Will Pengrowth Energy Corp. Be the Next Company in the Patch to Slash its Dividend?

There are growing signs that Pengrowth Energy Corp. (TSX:PGF)(NYSE:PGH) will be the next operator in the energy patch to cut its dividend.

The Motley Fool

The carnage in the energy patch continues unabated with crude prices continuing to fall with the price of West Texas Intermediate or WTI at its lowest point since early 2009. This has forced a number of companies in the patch to brace themselves for a difficult 2015 and take a knife to dividends and capital expenditures. It is now leaving investors and analysts asking the $64 million question, which company will be the next to slash its dividend?

I believe it will be Pengrowth Energy Corp. (TSX: PGF)(NYSE: PGH), which after seeing its share price plunge a massive 38% over the last three months, now sports a monster 13% yield. This is despite some analysts claiming its dividend is sustainable because of its hedging program, which sees 77% of its remaining 2014 oil production hedged at $95 per barrel, 63% of 2015 production at $94 per barrel and 33% of 2016 production at $95 per barrel.

Let me explain why.

First, Pengrowth remains burdened by a mountain of debt totalling $1.7 billion.

Even after accounting for cash on hand, this leaves it heavily leveraged, with net debt at the end of the third-quarter 2014 equal to 2.7 times its trailing 12 month operating cash flow. Of greater concern is that it remains free cash flow negative and has been so for the last five straight quarters. It continues to bleed red ink, having reported a net loss for four out of five of those quarters.

For these reasons it is difficult to see how Pengrowth’s dividend is sustainable before the impact of significantly lower crude prices is accounted for.

Second, the outlook for crude remains bleak particularly over the short to medium term.

The Saudis have said they will continue to maintain production at current levels and continue aggressive price-cutting as a means of regaining market share. Meanwhile, even with WTI below the breakeven price for many U.S. shale operators, it will take some time for them to wind down uneconomic operations, causing U.S. production to remain unchanged.

The weak economic activity in a number of emerging economies, China and Western Europe is causing demand for crude to decline, which in conjunction with growing supplies will only cause the supply glut to worsen, placing further downward pressure on crude prices. As a result this now sees many analysts forecasting an average WTI price of around US$60 to US$65 per barrel for 2015.

Finally, Pengrowth continues to operate with relative thin margins.

Even with WTI averaging US$108.97 per barrel for the nine months ending September 30, 2014, it has only reported a meagre netback of $26.17 per barrel. This leaves little room to absorb the significant drop in crude prices we have already witnessed.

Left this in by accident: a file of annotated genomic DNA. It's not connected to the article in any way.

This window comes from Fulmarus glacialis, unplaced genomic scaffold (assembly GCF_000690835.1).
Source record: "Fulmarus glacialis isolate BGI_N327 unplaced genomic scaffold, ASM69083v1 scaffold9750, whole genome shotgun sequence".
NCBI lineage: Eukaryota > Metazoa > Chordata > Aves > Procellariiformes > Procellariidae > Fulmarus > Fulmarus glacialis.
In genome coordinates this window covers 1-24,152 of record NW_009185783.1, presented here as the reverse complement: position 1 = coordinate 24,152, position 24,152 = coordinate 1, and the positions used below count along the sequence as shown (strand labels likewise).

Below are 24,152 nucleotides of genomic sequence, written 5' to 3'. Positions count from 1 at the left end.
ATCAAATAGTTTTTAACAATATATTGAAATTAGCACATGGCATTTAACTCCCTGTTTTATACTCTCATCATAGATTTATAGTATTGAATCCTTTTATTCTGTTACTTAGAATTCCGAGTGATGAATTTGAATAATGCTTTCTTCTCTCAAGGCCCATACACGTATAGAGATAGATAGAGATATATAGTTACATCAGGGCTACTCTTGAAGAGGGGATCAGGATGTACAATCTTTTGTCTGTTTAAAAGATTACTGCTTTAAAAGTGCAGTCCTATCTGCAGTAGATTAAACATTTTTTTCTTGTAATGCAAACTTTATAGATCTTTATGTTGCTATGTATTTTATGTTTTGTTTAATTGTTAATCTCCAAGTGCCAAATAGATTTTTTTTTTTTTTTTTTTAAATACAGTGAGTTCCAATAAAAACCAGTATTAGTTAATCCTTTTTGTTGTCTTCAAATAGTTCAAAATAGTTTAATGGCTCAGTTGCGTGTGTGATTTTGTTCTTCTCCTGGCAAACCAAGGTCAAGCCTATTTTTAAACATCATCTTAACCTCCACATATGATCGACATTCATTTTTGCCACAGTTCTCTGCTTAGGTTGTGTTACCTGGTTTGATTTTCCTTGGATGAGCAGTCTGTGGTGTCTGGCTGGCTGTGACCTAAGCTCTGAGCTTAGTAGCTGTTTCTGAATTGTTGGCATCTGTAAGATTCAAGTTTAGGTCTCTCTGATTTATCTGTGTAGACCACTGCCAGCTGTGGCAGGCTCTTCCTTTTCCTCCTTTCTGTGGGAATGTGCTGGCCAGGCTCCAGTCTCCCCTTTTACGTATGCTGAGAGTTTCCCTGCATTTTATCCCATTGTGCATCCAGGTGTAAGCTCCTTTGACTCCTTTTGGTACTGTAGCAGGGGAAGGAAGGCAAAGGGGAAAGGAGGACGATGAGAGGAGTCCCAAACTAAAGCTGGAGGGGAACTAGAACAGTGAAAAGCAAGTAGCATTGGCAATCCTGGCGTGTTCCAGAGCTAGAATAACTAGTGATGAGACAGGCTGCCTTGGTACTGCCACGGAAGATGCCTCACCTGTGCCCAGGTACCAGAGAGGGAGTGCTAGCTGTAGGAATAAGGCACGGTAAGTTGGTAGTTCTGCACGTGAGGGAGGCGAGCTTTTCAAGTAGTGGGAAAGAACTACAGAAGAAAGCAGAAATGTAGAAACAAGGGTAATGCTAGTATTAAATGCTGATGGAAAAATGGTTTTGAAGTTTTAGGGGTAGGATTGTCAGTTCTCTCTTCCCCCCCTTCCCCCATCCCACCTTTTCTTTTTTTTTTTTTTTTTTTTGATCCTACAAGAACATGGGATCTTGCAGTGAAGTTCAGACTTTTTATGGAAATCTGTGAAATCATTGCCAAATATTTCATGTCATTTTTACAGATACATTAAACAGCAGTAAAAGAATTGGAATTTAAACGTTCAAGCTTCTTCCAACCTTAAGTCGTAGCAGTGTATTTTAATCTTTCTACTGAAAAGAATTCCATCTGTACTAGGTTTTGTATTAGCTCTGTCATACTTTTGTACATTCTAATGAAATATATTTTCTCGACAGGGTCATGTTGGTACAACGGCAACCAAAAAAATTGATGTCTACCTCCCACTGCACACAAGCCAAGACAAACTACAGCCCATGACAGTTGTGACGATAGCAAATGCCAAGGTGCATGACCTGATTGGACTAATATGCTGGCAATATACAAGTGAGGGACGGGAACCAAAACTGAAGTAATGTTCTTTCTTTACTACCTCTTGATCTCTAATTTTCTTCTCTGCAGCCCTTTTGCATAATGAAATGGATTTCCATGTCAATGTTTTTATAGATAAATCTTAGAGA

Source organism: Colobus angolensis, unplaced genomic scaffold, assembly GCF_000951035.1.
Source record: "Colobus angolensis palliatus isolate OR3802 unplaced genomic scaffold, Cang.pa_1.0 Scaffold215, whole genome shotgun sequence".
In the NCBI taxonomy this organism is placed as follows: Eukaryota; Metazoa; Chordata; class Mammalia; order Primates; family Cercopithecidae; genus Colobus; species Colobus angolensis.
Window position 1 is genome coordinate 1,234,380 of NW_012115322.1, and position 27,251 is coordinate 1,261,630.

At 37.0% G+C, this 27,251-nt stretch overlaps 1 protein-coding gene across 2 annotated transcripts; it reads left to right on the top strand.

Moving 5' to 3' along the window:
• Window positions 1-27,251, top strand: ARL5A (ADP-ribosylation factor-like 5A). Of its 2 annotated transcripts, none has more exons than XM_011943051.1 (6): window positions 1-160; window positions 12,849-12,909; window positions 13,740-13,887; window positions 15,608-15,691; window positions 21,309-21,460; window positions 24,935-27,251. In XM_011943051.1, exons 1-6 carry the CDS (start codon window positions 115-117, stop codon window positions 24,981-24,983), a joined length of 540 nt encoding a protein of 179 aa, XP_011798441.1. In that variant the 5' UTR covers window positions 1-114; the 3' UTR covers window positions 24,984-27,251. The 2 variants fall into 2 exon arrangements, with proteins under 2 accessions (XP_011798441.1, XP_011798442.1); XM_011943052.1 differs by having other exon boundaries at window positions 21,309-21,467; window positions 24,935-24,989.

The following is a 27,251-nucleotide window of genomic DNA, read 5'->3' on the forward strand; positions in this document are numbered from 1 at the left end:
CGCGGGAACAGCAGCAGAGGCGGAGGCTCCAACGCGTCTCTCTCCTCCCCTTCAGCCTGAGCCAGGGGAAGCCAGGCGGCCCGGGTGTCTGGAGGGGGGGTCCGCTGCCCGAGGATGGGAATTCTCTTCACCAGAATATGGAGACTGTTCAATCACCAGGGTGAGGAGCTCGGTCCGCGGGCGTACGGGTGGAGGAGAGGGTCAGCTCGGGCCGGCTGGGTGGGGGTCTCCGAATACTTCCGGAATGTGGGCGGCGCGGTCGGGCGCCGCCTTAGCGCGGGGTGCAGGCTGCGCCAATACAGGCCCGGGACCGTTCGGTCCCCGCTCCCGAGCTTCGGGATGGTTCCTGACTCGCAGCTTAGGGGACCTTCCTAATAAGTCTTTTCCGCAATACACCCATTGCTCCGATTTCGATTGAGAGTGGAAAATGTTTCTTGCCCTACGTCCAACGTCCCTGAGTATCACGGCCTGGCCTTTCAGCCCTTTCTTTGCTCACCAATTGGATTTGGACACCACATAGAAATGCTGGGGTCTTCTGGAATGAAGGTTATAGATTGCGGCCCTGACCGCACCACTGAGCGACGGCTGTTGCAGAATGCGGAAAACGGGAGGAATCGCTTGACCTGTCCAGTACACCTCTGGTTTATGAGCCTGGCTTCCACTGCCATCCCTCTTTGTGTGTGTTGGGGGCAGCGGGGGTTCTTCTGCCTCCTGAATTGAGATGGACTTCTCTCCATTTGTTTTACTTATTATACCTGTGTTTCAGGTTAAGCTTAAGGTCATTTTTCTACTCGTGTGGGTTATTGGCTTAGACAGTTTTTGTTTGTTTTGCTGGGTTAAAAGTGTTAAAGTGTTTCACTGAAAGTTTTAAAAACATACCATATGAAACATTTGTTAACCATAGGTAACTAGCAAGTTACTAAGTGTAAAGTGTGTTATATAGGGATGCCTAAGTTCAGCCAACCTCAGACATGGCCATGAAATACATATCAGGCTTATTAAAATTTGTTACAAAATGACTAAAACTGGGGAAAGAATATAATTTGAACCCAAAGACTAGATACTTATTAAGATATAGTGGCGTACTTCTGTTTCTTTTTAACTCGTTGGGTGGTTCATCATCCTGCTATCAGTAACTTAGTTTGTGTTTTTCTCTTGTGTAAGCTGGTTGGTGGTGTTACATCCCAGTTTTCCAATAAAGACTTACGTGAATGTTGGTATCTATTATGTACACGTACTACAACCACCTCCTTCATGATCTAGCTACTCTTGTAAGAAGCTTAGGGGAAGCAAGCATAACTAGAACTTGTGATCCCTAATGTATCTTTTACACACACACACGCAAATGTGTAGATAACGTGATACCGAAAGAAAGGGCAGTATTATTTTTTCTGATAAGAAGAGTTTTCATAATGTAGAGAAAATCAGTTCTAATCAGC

Based on Pengrowth’s own third-quarter price sensitivity analysis and accounting for its existing price hedges and a forecast WTI price of US$80 per barrel, each $1 per barrel decline in price reduces its estimated 12 month funds flow by $3.8 million. If we assume it is likely that WTI will average $65 per barrel for 2015, then Pengrowth’s funds flow will be around $443 million or $0.84 per share, which is 11% lower than the lower end of its 2014 fund flow guidance.

With Pengrowth already struggling to be free cash flow and net earnings positive, such a significant drop in funds flow can only further impact the sustainability of its dividend.

It is difficult to see how Pengrowth has been able to previously maintain its dividend. With crude prices expected to remain low for the foreseeable future, it only makes sense for it to cut its dividend to a more sustainable level. This is particularly the case, with Pengrowth being heavily leveraged and committed to continuing development of its Lindbergh thermal project, which requires further considerable capital expenditures for completion.

This article represents the opinion of the writer, who may disagree with the “official” recommendation position of a Motley Fool premium service or advisor. We’re Motley! Questioning an investing thesis — even one of our own — helps us all think critically about investing and make decisions that help us become smarter, happier, and richer, so we sometimes publish articles that may not be in line with recommendations, rankings or other content.

Fool contributor Matt Smith has no position in any stocks mentioned.

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